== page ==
TIME Belgium

What To Know About the Brussels Terrorist Attacks

Blasts hit Brussels Airport and a metro station near the E.U. headquarters

At least 34 people were killed and 190 wounded when three explosions hit Brussels on Tuesday morning, the first two at Zaventem airport and the third on a subway train near European Union headquarters, according to the Associated Press. Belgian federal prosecutor Frederic Van Leeuw called all three explosions terrorist attacks, and ISIS later claimed responsibility for them, the AP reported. Belgium raised its terror threat to the highest level for “a serious and imminent threat.”

Here are the key details to know:

Three explosions targeted transportation hubs in Brussels

Two blasts hit Brussels airport, around 8 a.m. local time. The first explosion tore through the departure hall, while the second happened minutes later in another area. Images and videos shared on social media showed shattered windows, fallen ceiling tiles and broken glass scattered around the departure hall, while a plume of smoke was also seen rising from the terminal as passengers fled the area. A third bomb was later deactivated at the airport, according to the AP. Belgian Health Minister Maggie de Block said at least 11 were killed and 81 were injured at the airport.

The third blast hit Maelbeek station in the city center, a short walk from many European Union offices, around 9:10 a.m. Brussels Mayor Yvan Majeur told reporters that the bomb on the subway train killed at least 20 and injured more than 100 people, the AP reported.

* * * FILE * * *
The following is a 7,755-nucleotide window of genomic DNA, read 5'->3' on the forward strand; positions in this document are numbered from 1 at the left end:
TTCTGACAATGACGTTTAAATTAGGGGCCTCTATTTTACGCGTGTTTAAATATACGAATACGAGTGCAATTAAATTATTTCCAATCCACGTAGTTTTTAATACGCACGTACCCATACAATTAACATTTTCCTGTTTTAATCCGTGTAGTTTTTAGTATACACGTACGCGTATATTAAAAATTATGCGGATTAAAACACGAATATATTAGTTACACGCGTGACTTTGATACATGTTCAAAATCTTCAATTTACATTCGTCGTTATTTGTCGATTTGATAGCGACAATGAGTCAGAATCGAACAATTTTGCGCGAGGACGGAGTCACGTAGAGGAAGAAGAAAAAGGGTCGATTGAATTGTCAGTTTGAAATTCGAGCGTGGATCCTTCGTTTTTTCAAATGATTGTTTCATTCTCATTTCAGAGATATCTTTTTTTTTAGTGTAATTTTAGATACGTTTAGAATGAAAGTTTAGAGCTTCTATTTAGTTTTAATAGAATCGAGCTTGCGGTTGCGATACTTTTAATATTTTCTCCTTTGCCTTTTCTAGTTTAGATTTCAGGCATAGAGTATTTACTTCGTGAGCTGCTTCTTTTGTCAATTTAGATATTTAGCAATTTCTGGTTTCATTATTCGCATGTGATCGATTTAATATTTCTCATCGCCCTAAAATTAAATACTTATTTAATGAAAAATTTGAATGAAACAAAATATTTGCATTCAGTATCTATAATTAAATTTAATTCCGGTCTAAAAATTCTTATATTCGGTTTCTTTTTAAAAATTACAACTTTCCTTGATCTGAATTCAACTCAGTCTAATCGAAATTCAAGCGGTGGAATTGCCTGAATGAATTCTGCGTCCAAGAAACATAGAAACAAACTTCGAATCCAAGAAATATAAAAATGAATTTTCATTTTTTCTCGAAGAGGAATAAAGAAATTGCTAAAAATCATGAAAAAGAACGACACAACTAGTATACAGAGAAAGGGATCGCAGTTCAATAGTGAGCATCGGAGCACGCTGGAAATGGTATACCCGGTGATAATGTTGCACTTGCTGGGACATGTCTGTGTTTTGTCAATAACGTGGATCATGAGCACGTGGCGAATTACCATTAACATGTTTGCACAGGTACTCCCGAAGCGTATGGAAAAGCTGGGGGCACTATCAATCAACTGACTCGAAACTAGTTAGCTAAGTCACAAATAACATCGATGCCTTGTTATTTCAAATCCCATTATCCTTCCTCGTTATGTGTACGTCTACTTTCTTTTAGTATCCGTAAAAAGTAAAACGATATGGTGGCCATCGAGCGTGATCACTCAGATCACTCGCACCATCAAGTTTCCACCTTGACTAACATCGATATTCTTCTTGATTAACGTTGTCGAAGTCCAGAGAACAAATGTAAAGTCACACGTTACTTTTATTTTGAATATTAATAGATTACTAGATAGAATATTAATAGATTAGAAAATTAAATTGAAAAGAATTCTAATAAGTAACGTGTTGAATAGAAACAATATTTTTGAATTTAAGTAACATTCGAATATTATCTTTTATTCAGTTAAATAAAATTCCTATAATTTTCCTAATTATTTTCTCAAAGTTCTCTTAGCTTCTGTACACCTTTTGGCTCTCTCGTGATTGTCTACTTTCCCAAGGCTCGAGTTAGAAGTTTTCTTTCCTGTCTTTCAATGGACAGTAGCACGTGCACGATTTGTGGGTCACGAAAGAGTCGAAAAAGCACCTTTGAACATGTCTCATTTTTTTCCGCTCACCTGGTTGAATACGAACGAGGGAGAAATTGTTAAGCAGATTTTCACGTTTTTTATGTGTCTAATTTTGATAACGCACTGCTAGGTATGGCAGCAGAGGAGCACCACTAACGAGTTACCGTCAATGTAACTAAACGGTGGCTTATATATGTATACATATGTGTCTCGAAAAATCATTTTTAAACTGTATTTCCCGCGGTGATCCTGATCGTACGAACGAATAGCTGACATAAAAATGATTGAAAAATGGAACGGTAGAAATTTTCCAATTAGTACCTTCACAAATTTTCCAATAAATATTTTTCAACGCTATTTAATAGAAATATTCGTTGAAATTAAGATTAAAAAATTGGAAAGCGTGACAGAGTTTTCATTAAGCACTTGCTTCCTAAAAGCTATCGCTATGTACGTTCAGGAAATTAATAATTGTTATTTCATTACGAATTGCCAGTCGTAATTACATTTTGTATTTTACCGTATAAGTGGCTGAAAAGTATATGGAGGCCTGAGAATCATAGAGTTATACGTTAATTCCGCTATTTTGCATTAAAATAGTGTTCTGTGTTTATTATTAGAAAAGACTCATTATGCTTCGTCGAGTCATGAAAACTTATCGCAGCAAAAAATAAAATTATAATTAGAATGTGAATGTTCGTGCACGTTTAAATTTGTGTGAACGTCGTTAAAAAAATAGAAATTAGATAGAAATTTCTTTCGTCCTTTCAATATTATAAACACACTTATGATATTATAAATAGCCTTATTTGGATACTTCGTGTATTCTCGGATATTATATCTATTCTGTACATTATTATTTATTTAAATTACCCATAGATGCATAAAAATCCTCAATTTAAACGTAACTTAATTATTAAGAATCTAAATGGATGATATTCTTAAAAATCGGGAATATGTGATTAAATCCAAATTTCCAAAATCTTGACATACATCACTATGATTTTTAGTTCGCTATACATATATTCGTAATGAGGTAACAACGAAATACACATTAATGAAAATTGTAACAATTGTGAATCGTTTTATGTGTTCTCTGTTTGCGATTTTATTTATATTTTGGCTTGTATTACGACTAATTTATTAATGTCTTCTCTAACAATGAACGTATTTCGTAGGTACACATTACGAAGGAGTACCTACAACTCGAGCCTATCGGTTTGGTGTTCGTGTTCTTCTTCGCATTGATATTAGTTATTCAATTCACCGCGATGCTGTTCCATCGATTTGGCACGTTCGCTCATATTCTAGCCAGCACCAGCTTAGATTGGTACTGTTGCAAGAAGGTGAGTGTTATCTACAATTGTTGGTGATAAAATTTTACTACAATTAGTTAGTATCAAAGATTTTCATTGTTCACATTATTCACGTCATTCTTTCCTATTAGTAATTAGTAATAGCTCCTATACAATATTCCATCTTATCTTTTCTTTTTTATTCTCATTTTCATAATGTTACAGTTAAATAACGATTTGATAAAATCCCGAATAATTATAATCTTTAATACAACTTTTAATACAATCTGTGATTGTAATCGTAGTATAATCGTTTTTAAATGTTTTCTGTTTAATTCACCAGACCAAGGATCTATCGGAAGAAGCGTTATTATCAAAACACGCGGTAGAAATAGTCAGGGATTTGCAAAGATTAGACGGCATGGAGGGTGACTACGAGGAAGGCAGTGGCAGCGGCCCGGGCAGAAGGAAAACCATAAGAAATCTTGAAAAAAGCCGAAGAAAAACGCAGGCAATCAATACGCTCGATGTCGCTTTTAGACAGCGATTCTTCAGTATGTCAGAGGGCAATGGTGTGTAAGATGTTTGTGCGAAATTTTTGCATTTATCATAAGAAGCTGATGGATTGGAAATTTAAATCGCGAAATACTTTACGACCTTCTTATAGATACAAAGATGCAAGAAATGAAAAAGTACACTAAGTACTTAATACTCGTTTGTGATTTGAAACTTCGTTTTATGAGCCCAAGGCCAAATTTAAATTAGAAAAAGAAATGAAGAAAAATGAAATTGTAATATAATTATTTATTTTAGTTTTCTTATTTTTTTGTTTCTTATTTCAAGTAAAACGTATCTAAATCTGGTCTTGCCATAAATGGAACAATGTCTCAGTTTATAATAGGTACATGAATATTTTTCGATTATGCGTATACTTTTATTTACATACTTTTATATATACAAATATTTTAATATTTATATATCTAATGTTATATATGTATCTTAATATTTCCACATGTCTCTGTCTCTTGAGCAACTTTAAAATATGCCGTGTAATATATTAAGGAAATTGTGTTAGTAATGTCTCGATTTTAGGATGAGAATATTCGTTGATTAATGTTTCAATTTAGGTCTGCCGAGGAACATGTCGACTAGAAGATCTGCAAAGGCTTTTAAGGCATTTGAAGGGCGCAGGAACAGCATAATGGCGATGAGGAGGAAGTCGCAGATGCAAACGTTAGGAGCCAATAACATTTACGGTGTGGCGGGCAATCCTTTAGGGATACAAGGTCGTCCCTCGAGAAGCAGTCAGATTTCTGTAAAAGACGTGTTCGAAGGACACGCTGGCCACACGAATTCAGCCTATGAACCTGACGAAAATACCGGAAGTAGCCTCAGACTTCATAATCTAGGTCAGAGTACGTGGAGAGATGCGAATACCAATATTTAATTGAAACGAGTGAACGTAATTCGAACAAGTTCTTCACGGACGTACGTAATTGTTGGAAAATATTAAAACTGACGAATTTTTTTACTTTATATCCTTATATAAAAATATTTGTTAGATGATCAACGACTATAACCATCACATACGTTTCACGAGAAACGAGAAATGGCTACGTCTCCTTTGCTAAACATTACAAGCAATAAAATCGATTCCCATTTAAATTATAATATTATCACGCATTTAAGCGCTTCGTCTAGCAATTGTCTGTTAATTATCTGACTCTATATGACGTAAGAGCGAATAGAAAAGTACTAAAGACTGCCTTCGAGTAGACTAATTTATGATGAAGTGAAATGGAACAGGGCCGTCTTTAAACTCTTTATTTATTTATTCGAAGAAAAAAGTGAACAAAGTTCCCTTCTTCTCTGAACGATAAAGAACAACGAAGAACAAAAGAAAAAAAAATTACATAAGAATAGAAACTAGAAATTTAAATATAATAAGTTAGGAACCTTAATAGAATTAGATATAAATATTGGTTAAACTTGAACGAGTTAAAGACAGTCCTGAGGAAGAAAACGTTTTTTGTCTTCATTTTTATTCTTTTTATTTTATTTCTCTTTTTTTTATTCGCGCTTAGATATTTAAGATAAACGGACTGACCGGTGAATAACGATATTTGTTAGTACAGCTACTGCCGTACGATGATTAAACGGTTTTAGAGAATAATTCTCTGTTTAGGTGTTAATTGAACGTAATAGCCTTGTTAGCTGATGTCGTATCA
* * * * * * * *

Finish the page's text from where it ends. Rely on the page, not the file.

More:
Read More: Eyewitness Accounts from Inside Brussels Airport

ISIS claimed responsibility for the attacks

ISIS claimed responsibility for the attacks on Tuesday. The group said its members opened fire in the airport and said “several” detonated suicide belts, the AP reported.

On Wednesday, Belgian police sources named the two suicide bombers as brothers Khalid and Brahim El Bakraoui, according to a public broadcaster. The brothers were previously known to Belgian police, and Khalid El Bakraoui is believed to have rented an apartment, where police found the fingerprints of Paris terror suspect Salah Abdeslam, the BBC reports.

Police are now hunting a third man who was pictured with the two brothers at Brussels Airport on Tuesday, but is believed to have escaped the airport. Local newspaper DH has identified the wanted man as Najim Laachraoui, according to Reuters. Laachraoui has been named by police as an accomplice of Abdeslam and a bomb maker.

Chemical products, an ISIS flag and a new explosive device containing nails were found during raids taking place throughout the country after the attacks, the AP reported.

Transportation in the city came to a standstill

Hundreds of travelers were stranded in Brussels, as all of the stations in the city’s bus, tram and subway networks were shut down in response to the attacks. The airport, museums and international train services were also shut down, halted or diverted. The Brussels Airport CEO said the airport would remain closed until Wednesday.

While cities across the world boosted security measures, U.S. Department of Homeland Security Secretary Jeh Johnson said in a statement that there is “no specific, credible intelligence” of any similar plots against the U.S.